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Wednesday, 7 October 2020

‘Stone Cold Trouble’ by Amer Anwar

Published by Dialogue Books,
24 September 2020.
ISBN: 978-0-349-70034-2 (PB)

The author of Brothers in Blood, the winner of the Crime Writers Association Debut Dagger Award (for the review see the Mystery People website), has returned to Southall and to his duo, Zaq (Zaqir Khan), still driving a van for a firm of building suppliers, and Jags (Jagbir Kholi). Zaq is a Muslim and Jags a Sikh but despite the long-running antipathy between the two communities, they, having been at school together and then university, are firm friends so when Jags calls on Zaq for help regarding a family problem, Zaq answers the call.

The problem is Jags’s uncle Lucky (Lakhbir), a highly successful businessman but desperately unlucky at cards, who has managed to lose his wife’s really valuable emerald and diamond necklace in a game of poker. Lucky is desperate to get the necklace back before his wife finds out but the man to whom he lost it, a Mr Shergill, has refused to return it even when offered in cash the money which Lucky had bet. Zaq is more than willing to help his mate. But then Zaq has much worse news which affects him personally: his young brother Tariq has been viciously attacked and is in hospital, unconscious and with life-threatening injuries and for the moment this takes priority. Zaq discovers that there may be a link between the attack and a big wedding at which Tariq and a friend were DJ-ing some weeks previously.

Jags, being Zaq’s friend, is ready to help Zaq to find out the facts behind the attack on Tariq while in return Zaq is prepared to help Jags. The two of them find themselves embroiled in what appear to be two separate pursuits but could there after all be links between those pursuits? The two friends pursue the truth of both conundrums with persistence and courage, even putting their own lives at risk, and revealing a number of secrets to keep which others are prepared to kill. In the end Zaq cleverly constructs a trap into which the perpetrators fall, but finds the outcome is not what he wanted.

This is a vivid and convincing picture of life in this self-contained community in a west London suburb in which the author grew up, the members of which are determined to sort out their own problems for themselves by the means, even if somewhat violent, that seem most effective to them. A reader may ask where, in all this, are the police? Apparently, there had been at one time good relations between the police and the local community but in recent years drastic cuts to police manpower in the borough had adversely affected those relations.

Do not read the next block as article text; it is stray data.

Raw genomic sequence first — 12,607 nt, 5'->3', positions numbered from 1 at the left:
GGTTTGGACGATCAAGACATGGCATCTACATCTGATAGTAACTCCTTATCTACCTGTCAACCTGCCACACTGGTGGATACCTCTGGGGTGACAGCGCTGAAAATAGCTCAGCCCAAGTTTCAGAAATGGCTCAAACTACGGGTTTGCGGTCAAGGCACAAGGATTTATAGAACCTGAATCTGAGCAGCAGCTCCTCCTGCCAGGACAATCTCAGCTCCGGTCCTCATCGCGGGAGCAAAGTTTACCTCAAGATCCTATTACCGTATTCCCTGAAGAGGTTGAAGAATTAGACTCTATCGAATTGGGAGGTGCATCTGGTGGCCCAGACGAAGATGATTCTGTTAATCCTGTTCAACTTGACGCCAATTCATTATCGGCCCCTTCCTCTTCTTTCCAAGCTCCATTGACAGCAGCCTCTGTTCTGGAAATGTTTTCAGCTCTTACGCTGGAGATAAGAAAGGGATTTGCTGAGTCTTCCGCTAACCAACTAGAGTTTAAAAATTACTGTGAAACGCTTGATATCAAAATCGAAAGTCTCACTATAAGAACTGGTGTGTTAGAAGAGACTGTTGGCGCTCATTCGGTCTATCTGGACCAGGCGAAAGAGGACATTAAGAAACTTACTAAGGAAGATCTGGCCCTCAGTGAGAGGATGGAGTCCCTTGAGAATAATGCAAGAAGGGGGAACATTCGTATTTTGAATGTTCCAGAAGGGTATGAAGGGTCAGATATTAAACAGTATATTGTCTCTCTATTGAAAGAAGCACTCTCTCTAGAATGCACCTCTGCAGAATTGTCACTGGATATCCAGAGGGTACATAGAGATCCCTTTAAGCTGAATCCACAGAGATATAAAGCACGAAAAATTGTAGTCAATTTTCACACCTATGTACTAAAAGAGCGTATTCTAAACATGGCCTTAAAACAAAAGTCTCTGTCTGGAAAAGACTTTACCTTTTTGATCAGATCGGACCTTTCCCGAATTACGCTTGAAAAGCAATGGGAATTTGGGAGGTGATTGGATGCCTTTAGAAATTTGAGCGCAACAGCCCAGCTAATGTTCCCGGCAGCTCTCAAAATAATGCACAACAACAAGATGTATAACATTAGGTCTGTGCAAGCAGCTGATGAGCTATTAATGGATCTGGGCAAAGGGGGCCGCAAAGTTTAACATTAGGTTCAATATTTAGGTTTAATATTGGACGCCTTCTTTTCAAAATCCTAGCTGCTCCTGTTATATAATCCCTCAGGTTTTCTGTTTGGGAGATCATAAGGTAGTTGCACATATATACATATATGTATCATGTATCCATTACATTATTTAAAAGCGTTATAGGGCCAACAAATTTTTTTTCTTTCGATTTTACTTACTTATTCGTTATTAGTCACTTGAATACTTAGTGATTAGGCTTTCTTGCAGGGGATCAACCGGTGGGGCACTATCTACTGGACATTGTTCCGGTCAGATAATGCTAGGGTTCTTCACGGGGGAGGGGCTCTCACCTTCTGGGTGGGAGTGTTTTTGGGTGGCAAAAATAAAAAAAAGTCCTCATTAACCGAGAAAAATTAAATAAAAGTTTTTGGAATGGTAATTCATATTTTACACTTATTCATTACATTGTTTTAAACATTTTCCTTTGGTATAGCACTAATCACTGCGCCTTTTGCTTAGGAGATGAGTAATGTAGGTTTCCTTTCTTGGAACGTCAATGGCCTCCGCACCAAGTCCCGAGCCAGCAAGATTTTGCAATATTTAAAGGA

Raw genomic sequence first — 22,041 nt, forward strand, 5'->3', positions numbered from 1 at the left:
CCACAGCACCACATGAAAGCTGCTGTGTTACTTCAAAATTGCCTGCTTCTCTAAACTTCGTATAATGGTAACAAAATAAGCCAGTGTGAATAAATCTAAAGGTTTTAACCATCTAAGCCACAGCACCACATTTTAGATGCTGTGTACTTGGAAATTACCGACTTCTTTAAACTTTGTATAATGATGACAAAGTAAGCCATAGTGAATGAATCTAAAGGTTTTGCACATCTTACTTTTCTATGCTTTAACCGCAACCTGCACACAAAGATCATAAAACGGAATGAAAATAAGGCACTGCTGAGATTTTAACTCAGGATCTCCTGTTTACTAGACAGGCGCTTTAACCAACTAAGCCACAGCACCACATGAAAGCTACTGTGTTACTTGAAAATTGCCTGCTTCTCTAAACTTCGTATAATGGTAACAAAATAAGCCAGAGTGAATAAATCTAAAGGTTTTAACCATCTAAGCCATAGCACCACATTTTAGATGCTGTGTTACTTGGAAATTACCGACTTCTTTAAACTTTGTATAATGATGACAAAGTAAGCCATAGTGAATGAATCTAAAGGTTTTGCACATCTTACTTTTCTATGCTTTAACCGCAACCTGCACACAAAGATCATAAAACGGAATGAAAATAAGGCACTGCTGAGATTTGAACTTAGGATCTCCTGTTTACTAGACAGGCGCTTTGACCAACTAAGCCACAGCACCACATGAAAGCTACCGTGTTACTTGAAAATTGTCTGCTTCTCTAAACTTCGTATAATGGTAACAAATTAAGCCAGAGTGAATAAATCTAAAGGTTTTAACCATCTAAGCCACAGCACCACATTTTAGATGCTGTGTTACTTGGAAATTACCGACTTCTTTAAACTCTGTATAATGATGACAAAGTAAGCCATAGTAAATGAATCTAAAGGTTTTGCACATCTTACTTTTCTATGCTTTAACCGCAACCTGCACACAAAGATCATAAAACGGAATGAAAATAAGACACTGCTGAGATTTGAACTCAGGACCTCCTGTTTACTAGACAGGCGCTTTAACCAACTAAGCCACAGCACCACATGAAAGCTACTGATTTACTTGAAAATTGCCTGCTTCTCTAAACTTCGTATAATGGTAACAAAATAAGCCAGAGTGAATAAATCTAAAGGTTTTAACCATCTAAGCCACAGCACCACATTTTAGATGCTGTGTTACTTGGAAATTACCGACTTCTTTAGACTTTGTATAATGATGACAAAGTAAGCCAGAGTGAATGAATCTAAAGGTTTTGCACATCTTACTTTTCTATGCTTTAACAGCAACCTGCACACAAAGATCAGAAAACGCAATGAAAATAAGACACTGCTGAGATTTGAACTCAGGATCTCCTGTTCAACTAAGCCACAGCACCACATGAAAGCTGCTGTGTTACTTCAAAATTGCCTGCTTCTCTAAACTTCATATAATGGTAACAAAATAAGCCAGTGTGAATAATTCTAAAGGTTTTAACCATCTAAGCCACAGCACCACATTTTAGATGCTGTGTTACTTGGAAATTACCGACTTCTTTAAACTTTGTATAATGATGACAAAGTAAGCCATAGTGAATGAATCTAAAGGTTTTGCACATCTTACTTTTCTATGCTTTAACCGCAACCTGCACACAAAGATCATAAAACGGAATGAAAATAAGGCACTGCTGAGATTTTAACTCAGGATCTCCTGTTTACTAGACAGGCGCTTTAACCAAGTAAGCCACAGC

One difference between this and the previous book is that, unlike Brothers in Blood where the storyline was based around women, there is little room for women in this story. The two girls in Brothers in Blood do return to the scene and Zaq has a growing fondness for Nina in particular. However, another girl, the hairdresser Sharan who was at the wedding, does provide a link between what had appeared to be two separate story lines, that of Jags’s uncle Lucky and that of Zaq’s brother Tariq. What is enjoyable is the firm friendship between Zaq and Jags, often expressed in ribald terms but nonetheless rock-solid.

I am definitely looking forward to the next episode in the tale of the two Likely Lads of Southall. Recommended
Reviewer: Radmila May

Amer Anwar grew up in West London. After leaving college he had a variety of jobs, including warehouse assistant, comic book lettering artist, a driver for emergency doctors and chalet rep in the French Alps. He eventually landed a job as a creative artworker/graphic designer and spent a decade and a half producing artwork, mainly for the home entertainment industry. He holds an MA in Creative Writing from Birkbeck, University of London and is a winner of the Crime Writers Association Debut Dagger Award. Western Fringes was his first novel.

Radmila May was born in the U.S. but has lived in the U.K. since she was seven apart from seven years in The Hague. She read law at university but did not go into practice. Instead she worked for many years for a firm of law publishers and still does occasional work for them including taking part in a substantial revision and updating of her late husband’s legal practitioners’ work on Criminal Evidence published late 2015. She has also contributed short stories with a distinctly criminal flavour to two of the Oxford Stories anthologies published by Oxpens Press – a third story is to be published shortly in another Oxford Stories anthology – and is now concentrating on her own writing.

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